After facing significant pushback for its plan to add transitional housing behind its church near Arroyo Grande High School, Pacific Christian Center has reversed course and plans to add 97 senior assisted living apartments behind its Pilgrim Way and Orchard Avenue property instead.
The church will also seek to add a 9,600-square-foot gym and 52,000-square-foot sports field for public use on the church’s 11-acre lot.
“We want to work hand in hand with the city to make the best possible project that’s beneficial to everybody,” pastor Kevin Gotchal said at a Planning Commission meeting Tuesday night to offer preliminary thoughts on the project before it comes back for an official recommendation at a future date still to be determined.
The new plan will include four phases:
▪ Phase 1: Building 97 senior housing apartments at the southwestern edge of the property.
▪ Phase 2: Constructing the soccer field.
▪ Phase 3: Building the gymnasium.
▪ Phase 4: Improving the existing church and Pacific Coast Christian School classrooms.
One single-family home and part of a storage building would be removed to make way for the project, but otherwise no existing buildings would be impacted.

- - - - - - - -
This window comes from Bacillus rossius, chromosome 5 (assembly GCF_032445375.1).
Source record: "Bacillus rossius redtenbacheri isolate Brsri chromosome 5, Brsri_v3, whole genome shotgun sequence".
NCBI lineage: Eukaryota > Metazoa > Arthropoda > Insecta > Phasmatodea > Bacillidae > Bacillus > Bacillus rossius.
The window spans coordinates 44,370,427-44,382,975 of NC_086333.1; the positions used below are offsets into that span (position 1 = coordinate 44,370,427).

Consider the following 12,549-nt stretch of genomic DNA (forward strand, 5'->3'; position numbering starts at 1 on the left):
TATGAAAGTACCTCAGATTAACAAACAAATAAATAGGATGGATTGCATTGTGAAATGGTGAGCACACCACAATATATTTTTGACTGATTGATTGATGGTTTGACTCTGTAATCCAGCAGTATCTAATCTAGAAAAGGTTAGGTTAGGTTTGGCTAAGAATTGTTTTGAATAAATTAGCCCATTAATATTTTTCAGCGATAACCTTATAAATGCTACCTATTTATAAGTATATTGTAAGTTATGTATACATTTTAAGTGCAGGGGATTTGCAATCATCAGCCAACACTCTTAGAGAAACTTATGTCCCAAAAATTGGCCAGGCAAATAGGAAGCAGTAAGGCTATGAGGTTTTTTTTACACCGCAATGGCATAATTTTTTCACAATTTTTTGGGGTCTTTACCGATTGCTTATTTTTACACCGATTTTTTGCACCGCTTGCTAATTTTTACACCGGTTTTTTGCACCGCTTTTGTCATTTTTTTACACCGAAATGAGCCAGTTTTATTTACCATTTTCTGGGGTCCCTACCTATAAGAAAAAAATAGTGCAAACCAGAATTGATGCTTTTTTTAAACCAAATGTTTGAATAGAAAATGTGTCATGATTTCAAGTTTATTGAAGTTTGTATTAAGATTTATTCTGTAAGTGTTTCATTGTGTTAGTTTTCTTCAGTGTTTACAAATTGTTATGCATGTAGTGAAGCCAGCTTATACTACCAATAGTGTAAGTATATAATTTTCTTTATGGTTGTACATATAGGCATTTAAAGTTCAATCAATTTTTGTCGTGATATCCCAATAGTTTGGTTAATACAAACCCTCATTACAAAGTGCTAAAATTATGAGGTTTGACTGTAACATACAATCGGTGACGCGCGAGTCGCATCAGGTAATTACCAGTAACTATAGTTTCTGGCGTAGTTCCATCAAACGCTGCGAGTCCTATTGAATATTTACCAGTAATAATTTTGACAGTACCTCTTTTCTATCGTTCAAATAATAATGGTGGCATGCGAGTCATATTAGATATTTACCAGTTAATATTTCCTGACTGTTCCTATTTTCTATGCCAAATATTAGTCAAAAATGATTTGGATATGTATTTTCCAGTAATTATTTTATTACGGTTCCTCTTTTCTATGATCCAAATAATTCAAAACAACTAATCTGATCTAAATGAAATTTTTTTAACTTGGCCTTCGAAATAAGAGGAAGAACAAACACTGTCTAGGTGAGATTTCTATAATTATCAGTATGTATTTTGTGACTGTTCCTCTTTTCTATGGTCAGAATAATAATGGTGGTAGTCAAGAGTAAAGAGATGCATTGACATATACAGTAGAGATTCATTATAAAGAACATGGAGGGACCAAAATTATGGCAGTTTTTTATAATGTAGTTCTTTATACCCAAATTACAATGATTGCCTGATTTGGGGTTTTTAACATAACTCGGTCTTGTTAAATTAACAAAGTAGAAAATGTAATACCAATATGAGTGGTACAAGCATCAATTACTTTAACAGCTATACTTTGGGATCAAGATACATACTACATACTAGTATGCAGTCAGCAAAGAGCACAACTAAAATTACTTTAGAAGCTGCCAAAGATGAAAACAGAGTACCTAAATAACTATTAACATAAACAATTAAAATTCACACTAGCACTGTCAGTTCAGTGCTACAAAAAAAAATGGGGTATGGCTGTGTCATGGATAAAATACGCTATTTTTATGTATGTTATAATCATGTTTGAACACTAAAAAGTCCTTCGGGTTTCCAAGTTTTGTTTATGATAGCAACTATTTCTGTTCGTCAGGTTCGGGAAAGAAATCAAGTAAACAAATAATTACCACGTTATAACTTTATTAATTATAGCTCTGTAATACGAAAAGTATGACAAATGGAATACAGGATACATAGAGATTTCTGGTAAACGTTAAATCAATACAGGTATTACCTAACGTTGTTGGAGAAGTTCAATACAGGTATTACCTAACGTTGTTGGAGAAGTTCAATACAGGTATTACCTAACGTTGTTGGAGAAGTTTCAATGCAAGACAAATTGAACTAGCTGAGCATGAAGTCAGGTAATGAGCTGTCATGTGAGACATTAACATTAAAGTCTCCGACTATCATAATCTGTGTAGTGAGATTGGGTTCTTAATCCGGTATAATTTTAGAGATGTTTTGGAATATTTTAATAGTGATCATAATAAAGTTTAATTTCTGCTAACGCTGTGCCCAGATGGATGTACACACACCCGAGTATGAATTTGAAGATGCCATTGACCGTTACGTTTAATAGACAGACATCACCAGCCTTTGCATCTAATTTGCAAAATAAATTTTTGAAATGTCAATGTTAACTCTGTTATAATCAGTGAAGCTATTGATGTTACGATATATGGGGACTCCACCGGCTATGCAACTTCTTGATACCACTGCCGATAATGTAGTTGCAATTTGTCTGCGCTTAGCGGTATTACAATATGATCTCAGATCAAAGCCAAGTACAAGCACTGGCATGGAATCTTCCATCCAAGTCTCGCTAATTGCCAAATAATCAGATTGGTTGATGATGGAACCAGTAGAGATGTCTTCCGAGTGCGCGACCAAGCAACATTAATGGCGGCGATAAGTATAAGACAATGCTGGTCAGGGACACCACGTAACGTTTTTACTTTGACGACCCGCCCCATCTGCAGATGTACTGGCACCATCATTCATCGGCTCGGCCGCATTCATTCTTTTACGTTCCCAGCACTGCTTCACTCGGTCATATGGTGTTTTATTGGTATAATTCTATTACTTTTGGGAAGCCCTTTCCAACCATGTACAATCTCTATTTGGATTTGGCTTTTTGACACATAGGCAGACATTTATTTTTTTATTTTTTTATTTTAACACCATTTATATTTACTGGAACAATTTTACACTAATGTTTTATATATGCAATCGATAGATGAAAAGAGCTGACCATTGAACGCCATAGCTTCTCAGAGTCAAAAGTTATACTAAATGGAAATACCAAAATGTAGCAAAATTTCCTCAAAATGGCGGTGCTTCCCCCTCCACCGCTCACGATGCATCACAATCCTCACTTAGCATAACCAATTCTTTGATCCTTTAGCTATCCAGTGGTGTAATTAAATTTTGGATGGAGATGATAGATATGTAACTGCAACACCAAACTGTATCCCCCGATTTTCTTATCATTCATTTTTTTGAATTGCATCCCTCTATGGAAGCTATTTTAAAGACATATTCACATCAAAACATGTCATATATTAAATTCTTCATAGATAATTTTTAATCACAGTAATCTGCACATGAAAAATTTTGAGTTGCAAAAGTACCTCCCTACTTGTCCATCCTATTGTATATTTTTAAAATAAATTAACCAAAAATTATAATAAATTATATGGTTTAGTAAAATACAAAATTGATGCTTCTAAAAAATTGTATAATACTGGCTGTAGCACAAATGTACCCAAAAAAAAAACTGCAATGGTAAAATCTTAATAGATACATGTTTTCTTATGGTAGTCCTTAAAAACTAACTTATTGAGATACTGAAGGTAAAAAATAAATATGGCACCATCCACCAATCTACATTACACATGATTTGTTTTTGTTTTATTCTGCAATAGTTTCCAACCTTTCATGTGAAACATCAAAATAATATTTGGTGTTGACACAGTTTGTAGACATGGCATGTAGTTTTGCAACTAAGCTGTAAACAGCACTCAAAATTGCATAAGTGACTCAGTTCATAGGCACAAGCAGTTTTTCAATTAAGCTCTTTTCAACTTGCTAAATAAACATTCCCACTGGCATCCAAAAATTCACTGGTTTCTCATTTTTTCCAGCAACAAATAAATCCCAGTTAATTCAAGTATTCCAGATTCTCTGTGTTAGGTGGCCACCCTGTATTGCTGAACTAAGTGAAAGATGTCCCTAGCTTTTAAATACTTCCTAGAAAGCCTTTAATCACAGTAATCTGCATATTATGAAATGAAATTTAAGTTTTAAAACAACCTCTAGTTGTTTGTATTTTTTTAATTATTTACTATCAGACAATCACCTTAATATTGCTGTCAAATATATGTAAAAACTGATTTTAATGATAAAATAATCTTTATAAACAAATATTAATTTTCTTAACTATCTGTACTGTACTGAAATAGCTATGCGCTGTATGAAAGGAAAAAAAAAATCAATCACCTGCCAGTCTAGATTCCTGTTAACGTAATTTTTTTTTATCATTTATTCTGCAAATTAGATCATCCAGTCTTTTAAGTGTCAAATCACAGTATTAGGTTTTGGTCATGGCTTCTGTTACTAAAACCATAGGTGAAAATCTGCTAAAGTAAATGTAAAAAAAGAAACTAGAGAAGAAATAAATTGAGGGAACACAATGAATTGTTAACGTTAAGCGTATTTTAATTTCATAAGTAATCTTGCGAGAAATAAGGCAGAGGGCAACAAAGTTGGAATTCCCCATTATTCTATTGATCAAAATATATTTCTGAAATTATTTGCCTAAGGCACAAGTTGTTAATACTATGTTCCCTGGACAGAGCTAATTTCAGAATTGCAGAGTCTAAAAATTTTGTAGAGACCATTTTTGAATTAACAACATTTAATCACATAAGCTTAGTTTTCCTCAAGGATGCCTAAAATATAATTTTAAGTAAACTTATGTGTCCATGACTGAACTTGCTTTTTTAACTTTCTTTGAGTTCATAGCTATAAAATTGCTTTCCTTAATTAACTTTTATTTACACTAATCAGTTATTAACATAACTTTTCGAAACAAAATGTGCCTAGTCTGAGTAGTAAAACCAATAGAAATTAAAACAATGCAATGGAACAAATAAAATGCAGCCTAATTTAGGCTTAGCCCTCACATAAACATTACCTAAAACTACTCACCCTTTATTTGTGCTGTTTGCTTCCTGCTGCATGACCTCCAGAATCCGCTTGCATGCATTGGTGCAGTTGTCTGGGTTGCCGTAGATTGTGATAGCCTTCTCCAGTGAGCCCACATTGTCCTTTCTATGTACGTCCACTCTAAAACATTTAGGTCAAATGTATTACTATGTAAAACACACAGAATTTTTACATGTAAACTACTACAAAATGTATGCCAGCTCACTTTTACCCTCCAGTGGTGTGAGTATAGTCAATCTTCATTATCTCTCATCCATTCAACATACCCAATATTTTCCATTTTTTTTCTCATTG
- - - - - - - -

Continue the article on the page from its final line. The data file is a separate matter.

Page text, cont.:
Pacific Christian Center, formerly the First Assembly of God Church, proposed a development in December. At the time, the development included 30 units for workforce housing or transitional housing for the homeless or those in drug treatment. Another 30 units of senior housing was planned, plus the gym and sports field.
Several people spoke out against the transitional housing component, saying it should not be located so close to a high school.
Lucia Mar Unified School District Superintendent Raynee Daley wrote a letter to the commission in December saying that the district “has strong concerns about the site being used for transient and homeless individuals.”
“If any of the individuals being housed in this proposed development have history of violence, sex offenses, issues with drug addiction, or unresolved mental health, the proposed location is too close to a school to be deemed safe,” Daley wrote.